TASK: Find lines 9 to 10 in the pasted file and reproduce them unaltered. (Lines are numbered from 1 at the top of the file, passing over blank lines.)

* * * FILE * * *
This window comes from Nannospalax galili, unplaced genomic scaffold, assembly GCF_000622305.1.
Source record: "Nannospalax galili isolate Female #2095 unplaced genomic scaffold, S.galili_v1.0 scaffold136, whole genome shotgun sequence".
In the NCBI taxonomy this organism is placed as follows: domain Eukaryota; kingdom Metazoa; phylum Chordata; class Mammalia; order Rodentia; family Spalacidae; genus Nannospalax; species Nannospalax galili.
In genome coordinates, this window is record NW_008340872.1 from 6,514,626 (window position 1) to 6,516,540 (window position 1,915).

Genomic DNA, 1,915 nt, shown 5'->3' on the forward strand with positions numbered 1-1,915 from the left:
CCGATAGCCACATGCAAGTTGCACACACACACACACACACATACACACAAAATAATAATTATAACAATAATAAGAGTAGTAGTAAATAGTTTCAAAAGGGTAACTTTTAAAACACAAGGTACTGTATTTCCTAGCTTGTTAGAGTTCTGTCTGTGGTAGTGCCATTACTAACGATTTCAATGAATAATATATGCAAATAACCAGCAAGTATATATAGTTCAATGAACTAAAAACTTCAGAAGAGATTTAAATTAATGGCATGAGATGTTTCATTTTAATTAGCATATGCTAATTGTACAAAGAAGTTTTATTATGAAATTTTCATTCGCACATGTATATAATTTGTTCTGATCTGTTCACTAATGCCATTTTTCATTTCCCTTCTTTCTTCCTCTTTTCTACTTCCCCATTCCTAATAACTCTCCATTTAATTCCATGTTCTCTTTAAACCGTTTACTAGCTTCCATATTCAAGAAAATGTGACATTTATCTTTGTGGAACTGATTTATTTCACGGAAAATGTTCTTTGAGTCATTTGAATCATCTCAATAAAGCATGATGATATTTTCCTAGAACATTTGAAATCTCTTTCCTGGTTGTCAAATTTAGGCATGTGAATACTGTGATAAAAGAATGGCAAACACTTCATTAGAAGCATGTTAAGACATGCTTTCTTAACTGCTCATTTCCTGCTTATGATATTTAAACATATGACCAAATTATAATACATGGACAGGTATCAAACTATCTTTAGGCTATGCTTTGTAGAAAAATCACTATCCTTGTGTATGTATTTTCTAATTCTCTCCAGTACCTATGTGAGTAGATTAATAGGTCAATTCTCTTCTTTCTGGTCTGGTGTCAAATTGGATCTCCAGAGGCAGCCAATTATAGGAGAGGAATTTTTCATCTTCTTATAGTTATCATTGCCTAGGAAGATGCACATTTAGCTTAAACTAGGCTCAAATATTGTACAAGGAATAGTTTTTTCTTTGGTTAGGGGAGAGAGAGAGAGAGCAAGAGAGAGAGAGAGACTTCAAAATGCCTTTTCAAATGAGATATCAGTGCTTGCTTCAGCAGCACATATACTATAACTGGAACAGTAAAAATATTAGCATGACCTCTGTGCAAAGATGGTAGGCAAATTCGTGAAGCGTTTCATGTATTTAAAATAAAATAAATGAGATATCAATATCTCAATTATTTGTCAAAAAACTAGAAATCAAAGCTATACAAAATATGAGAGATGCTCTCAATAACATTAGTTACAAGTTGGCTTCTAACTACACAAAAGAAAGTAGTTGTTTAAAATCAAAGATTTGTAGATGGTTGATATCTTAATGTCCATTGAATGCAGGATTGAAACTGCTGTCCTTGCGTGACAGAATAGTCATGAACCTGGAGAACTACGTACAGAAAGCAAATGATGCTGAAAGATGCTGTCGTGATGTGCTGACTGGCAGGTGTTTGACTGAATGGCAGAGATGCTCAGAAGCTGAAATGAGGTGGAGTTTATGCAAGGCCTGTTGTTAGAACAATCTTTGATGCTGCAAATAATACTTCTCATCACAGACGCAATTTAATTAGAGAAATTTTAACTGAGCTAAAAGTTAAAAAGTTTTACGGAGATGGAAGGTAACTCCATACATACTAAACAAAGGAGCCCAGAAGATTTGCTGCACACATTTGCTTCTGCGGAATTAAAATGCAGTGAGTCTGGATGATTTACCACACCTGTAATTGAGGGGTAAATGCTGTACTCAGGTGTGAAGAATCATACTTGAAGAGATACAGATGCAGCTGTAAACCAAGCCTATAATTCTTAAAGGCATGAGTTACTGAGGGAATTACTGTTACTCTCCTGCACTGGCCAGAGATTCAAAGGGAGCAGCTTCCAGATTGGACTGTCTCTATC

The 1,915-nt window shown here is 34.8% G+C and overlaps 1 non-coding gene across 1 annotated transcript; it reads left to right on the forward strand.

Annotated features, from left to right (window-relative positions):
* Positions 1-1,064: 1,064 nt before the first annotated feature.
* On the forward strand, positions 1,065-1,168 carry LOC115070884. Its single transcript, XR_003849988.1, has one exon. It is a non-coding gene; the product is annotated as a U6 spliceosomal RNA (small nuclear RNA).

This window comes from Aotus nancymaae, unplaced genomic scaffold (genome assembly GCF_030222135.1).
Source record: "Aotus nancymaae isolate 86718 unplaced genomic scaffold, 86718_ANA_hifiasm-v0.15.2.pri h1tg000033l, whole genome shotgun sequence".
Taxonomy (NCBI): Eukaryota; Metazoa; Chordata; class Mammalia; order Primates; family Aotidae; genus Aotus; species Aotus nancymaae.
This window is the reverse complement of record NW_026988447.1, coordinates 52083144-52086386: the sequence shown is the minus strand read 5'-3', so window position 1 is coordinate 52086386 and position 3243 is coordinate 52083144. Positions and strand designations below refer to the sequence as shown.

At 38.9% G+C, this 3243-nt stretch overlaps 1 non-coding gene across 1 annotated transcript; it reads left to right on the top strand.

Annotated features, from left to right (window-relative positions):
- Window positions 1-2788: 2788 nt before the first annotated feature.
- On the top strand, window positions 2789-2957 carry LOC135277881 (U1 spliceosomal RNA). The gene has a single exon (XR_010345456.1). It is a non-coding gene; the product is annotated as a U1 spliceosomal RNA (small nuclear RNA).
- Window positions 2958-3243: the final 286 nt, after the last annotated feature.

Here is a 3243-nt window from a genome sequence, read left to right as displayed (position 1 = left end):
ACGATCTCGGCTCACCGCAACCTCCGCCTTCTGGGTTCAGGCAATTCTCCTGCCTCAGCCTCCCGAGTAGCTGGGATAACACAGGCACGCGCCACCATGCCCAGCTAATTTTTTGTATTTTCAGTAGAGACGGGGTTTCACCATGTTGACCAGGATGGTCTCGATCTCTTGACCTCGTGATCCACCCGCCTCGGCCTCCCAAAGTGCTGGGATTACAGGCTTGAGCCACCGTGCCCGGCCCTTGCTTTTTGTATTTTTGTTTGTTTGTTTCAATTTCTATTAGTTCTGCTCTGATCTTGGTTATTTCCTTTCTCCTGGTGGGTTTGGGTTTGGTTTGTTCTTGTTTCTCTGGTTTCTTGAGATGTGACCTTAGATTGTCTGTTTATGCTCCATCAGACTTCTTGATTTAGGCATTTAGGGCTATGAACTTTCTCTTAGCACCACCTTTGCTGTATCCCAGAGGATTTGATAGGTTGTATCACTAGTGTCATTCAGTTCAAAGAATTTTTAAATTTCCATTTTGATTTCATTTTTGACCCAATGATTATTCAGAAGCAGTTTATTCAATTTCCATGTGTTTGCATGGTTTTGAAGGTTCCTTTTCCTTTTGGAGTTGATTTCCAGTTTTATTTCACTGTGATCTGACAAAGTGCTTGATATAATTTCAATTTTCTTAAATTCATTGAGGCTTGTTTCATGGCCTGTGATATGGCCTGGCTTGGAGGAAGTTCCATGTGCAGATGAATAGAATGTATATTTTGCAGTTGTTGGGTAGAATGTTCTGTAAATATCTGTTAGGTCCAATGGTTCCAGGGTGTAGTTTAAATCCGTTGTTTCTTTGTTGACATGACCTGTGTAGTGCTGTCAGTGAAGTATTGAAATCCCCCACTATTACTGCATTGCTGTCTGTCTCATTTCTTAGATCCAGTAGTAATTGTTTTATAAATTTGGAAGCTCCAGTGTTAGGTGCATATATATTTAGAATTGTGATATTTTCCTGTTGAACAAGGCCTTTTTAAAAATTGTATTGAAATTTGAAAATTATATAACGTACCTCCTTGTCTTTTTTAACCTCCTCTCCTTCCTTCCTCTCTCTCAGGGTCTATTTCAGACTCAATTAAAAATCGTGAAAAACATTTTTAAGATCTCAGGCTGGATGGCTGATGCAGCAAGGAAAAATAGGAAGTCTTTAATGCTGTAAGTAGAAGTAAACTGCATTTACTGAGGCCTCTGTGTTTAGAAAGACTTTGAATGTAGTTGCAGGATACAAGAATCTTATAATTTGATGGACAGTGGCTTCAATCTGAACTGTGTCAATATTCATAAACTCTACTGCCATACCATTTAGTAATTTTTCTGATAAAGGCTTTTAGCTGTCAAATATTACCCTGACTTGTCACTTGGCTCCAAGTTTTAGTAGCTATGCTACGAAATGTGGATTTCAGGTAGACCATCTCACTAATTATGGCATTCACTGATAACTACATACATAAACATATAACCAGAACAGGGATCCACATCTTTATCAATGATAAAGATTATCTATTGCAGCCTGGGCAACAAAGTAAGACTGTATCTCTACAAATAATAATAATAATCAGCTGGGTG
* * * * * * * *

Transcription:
* Positions 1-1,064: 1,064 nt before the first annotated feature.
* On the forward strand, positions 1,065-1,168 carry LOC115070884. Its single transcript, XR_003849988.1, has one exon. It is a non-coding gene; the product is annotated as a U6 spliceosomal RNA (small nuclear RNA).